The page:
MGS V: The Phantom Pain’s Fulton System Was Used By CIA After World War II

After years of waiting, Metal Gear Solid V: The Phantom Pain finally became available on September 1. This new entry in the series features a much darker tone, and deals with some issues that are considered taboo.

Kojima really did outdo himself with this one.

The game not only impresses us with its story, but it is so far the best MGS title in terms of gameplay. Of course, the trademark humor and some supernatural elements have always been a part of the series, and this entry is no-different.

Still, Kojima managed to put a sense of realism in MGS V.

From costumes of Soviet soldiers in Afghanistan, to the level of detail in each character’s personality, historical and geopolitical details, accurate firearms, Kojima-san did an absolutely amazing job.

Not only will MGS V but throughout the series, most of the historical and geopolitical details seen are correct.

The most fun part of the game for me was building Motherbase, assigning soldiers to different departments and how cute is DD when he’s running around the base?

The essential part of building your base is manpower. Boss needs recruits to combat Cipher, but Motherbase was taken down by Cipher in GZ, so where will he get more soldiers?

He gets them from the field.

Boss can use a Fulton extract system to deploy enemy soldiers to Motherbase where Kaz convinces them to join Diamond Dogs.

Now, you surely have used MGS V’s Fulton recovery system and may have been thinking of it as “ridiculous,” or “unreal.” Well, it’s not.

Metal Gear Solid V The Phantom Pain

Kojima-san may have modified it to suit the needs of the game, but let me tell you, the system actually existed during World War II. Of course, it wasn’t as easily done or worked as smoothly, but it was there.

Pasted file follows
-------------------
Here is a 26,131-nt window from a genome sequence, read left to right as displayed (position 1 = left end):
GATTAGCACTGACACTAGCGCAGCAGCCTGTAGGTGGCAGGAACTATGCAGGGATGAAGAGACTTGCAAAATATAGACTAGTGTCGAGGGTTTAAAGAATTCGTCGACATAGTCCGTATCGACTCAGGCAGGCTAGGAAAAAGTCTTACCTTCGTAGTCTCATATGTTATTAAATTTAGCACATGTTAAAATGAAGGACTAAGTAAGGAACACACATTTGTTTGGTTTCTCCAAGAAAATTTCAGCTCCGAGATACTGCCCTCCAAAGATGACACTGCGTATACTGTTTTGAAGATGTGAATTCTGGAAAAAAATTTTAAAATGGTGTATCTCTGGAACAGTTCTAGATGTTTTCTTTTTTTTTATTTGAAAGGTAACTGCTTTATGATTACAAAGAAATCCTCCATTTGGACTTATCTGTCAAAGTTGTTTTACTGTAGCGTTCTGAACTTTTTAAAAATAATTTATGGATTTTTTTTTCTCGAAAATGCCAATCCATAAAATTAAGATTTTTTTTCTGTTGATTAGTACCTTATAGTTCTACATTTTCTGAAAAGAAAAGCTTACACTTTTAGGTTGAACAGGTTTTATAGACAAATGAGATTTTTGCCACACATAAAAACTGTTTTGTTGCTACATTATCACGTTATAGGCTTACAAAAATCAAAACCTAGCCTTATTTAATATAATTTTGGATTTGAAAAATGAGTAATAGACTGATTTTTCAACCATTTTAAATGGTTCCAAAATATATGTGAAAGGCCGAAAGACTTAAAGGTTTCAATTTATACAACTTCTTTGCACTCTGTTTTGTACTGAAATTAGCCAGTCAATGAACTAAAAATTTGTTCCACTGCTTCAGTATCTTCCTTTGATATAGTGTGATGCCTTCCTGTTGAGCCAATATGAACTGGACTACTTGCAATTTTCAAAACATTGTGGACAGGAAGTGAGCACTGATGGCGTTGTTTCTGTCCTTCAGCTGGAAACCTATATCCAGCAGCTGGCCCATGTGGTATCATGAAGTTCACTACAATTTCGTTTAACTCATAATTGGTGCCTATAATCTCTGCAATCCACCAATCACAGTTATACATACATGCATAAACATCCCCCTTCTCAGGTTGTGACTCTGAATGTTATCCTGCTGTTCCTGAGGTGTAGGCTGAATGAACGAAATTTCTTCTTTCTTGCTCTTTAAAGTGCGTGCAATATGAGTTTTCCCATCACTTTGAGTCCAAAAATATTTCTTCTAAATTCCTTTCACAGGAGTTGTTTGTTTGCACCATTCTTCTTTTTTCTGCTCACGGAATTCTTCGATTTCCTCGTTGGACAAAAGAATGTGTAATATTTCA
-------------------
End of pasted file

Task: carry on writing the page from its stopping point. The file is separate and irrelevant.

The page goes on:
It was created by a genius named Robert Edison Fulton, Jr. and it was used by the CIA and United States Air Force.

Fulton was born on April 15, 1909 and was an American inventor and adventurer. The system he created was known as Fulton surface-to-air recovery system (STARS) or Skyhook.

Fulton used a nylon line, weather balloon and 10 to 15 pounds of weight. Following a number of experiments, Fulton was successful at last. Fulton took the system to Admiral Luis de Florez, who was director of technical research for CIA at the time.

After being put in touch with Office of Naval Research, Fulton managed to get a development contract from ONR’s Air Programs Division.

Experiments on the system began in 1950s by CIA and United States Air Force. The goal of the project was to exfiltrate agents and prisoners from behind enemy lines

Fulton’s Skyhook was refined for the next few years, gradually increasing the weight of the pick-up, testing different types of lines.

At last, he found the right one.

Fulton was now using a braided nylon line that could manage up to 4,000 pounds pick-up. At this point, Skyhook was starting to take its final shape.

It was a very simple but brilliant idea.

A special delivery aircraft dropped a packed from above to a downed soldier, POW etc. The package contained all necessary items to prepare for a Skyhook exfiltration.

Package dropped with a harness for the person or cargo, attached to a 500-foot nylon line. Person using Skyhook was also provided with a helium bottle to inflate a dirigible-shaped balloon, which raised the 500-foot line.

The aircraft on the other hand had two 30 feet long tube-shaped poles attached to its nose at a 70° angle. The balloon was caught in the forks and the person was extracted.


The system was authorized for first human pick-up in Manchuria on 29 November 1952. CIA paramilitary officers John T. Downey and Richard G. Fecteau were going to pick-up a POI, but the mission failed when Chinese forces took down the aircraft.

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Later, on 12 August 1958 the first successful pick-up was made when Staff Sergeant Levi W. Woods of the U.S. Marine Corps was extracted.

Since then, CIA has used the system during many operations.

If you remember, Fulton extraction was also seen during one of Christian Bale’s Batman films.

In MGS V: The Phantom Pain, Boss didn’t use any ground equipment to extract packages, soldiers, animals etc. Boss just attached a line and balloon to the person itself, and he’ll fly away to Motherbase.

Not very practical, but now we know that the idea and a real life system for such infiltrations actually exist.

Sarmad is our Senior Editor, and is also one of the more refined and cultured among us. He's 25, a finance major, and having the time of his life writing about videogames.